Monday, June 28, 2010

JSON-C Example

So you want to parse JSON with C? Welcome aboard!

First get json-c, configure, compile, and update your ld cache
tar xf json-c-0.9.tar.gz
cd json-c-0.9
./configure && make && sudo make install
sudo ldconfig

Now use one of the test files provided or this example:
cd ..
vim json-example.c
#include <stdio.h>
#include <stdlib.h>
#include <stddef.h>
#include <string.h>

#include "json.h"

int main(int argc, char **argv)
  struct json_object *new_obj;

  // I added some new lines... not in real program
  new_obj = json_tokener_parse("/* more difficult test case */ { \"glossary\": { \"title\": \"example glossary\", \"pageCount\": 100, \"GlossDiv\": { \"title\": \"S\", \"GlossList\": [ { \"ID\": \"SGML\", \"SortAs\": \"SGML\", \"GlossTerm\": \"Standard Generalized Markup Language\", \"Acronym\": \"SGML\", \"Abbrev\": \"ISO 8879:1986\", \"GlossDef\": \"A meta-markup language, used to create markup languages such as DocBook.\", \"GlossSeeAlso\": [\"GML\", \"XML\", \"markup\"] } ] } } }");
  printf("new_obj.to_string()=%s\n", json_object_to_json_string(new_obj));

  new_obj = json_object_object_get(new_obj, "glossary");
  printf("new_obj.to_string()=%s\n", json_object_to_json_string(new_obj));

  new_obj = json_object_object_get(new_obj, "pageCount");

  int pageCount = json_object_get_int(new_obj);

  printf("Page count = %d", pageCount);


  return 0;

Put it in a Makefile with the right settings.
vim Makefile
all: static

  gcc -static json-example.c -L/usr/local/lib -ljson -I/usr/local/include/json -o json-example-static

  gcc json-example.c -L/usr/local/lib -ljson -I/usr/local/include/json -o json-example-shared

.PHONY: all static shared

Finally test that it works:
make static
make shared

Hopefully that's enough to get you started. The big thing is that when you compile your own projects, make sure that you include the json library and paths.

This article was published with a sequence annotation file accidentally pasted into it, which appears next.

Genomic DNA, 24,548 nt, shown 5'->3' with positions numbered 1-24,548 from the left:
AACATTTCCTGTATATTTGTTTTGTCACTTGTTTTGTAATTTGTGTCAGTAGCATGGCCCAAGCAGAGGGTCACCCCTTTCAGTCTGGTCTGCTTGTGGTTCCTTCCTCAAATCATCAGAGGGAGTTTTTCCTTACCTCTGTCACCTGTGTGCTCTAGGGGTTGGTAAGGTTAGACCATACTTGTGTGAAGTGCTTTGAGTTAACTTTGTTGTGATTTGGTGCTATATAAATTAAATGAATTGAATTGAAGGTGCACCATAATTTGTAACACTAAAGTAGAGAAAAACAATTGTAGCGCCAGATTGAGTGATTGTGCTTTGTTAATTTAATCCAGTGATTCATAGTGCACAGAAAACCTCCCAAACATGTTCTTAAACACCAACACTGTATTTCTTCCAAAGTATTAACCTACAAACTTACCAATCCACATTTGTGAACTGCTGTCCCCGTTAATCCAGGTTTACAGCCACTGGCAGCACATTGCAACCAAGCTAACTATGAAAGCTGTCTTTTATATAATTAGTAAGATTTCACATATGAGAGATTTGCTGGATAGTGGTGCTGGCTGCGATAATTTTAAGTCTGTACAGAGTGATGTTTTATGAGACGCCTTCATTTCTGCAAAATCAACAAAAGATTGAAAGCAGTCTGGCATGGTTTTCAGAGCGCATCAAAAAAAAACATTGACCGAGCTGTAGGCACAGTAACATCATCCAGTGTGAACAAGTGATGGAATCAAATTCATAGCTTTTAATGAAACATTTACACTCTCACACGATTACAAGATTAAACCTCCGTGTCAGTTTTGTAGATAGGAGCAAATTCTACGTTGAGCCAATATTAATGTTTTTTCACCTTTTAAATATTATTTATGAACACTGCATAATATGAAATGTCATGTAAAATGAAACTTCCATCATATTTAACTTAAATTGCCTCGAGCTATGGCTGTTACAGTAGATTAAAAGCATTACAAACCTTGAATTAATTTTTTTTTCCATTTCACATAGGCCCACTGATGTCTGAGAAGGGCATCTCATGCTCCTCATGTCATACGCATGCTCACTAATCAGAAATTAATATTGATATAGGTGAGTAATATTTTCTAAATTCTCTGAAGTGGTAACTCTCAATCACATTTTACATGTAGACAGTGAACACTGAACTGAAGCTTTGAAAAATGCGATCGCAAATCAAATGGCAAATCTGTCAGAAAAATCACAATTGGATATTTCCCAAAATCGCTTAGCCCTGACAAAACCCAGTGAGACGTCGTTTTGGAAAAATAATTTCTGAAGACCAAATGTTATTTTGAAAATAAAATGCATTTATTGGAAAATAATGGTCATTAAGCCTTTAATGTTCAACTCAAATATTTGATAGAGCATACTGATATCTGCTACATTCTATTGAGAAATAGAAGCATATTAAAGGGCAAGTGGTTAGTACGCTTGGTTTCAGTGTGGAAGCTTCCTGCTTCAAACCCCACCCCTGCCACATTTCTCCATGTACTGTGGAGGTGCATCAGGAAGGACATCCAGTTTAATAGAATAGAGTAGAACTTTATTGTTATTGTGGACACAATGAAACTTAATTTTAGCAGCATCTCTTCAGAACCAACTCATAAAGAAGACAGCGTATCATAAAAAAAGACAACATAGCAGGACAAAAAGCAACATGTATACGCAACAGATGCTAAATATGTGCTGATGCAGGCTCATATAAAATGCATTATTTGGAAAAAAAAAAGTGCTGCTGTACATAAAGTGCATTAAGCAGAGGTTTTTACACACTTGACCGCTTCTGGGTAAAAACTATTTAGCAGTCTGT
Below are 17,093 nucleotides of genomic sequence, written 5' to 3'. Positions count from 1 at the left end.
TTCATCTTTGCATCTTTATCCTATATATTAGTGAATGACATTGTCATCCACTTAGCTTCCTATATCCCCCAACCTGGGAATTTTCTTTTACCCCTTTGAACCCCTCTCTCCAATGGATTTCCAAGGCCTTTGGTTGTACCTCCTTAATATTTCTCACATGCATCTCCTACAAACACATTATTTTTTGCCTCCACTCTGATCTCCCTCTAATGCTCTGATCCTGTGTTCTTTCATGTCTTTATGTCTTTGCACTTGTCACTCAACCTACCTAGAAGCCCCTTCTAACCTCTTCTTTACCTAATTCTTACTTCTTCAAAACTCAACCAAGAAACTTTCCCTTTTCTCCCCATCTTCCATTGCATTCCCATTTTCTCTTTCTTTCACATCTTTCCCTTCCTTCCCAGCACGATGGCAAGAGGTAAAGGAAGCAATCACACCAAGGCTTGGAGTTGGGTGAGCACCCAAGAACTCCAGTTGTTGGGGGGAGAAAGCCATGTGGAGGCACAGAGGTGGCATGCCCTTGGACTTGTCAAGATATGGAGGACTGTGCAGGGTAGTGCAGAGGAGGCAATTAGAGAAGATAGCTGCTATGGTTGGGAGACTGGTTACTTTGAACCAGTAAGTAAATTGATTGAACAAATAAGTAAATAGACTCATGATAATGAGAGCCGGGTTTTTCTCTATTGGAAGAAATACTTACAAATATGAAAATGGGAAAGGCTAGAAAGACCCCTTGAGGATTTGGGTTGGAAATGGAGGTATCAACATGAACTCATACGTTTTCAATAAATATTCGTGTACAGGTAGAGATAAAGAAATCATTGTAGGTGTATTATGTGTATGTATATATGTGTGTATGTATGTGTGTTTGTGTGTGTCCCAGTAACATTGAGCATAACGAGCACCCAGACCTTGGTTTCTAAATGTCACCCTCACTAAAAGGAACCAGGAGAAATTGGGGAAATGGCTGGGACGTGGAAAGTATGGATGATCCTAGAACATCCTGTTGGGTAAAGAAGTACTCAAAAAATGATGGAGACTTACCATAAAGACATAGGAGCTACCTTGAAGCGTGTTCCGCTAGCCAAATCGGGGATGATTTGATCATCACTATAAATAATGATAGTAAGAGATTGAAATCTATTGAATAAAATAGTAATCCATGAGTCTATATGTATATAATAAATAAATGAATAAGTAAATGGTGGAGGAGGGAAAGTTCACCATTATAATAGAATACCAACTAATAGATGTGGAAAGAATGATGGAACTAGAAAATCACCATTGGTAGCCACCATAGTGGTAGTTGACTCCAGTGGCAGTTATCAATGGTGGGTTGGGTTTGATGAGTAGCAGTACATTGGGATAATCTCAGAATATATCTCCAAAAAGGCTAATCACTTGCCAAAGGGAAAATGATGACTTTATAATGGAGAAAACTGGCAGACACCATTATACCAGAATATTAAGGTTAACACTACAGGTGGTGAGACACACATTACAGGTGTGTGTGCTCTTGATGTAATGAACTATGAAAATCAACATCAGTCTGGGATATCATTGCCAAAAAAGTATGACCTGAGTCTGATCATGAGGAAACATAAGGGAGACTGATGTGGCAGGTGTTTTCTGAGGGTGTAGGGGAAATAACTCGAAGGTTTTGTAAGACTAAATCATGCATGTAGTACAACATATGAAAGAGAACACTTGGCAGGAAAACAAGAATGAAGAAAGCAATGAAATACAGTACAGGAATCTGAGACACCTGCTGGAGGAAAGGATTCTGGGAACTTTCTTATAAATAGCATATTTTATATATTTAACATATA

Monday, June 21, 2010

Refactor from the Commandline

Here's an example script I used to refactor the names of files in a C project.
It can easily be adapted to refactor variable names, etc in JavaScript, Ruby, Python, PHP (*shudder*), etc.


if [ ! -n "${1}" ]
    echo "
Usage: new_basename old_basename

Note: do not include '.c' or '.h', this is added for you.


svn mv include/${OLD}.h include/${NEW}.h
svn mv ${OLD}.c ${NEW}.c

find ./ -name '*.c' | xargs sed -i "s/${OLD}\.h/${NEW}\.h/gi"
find ./ -name '*.c' | xargs sed -i "s/${OLD}\.c/${NEW}\.c/gi"

find ./ -name '*.h' | xargs sed -i "s/${OLD}\.h/${NEW}\.h/gi"
find ./ -name '*.h' | xargs sed -i "s/${OLD}\.c/${NEW}\.c/gi"

Saturday, June 19, 2010

OSX-style Screen Capture in Ubuntu Linux

Do you ever think to your self "Man, I love doing screen captures, but on Ubuntu Linux it's just cumbersome in comparison to Mac OS X" (notice that Windows 7 followed the trend with its new Snipping Tool too).

Guess What! It doesn't have to be cumbersome anymore:

System -> Preferences -> Keyboard Shortcuts
Name: OSX-style Screen Capture
Command: gnome-screenshot --area
Shortcut: alt-ctrl-4

Unfortunately there's a bug and you can't map alt-shift-4 as you would like. Sad day. Oh well.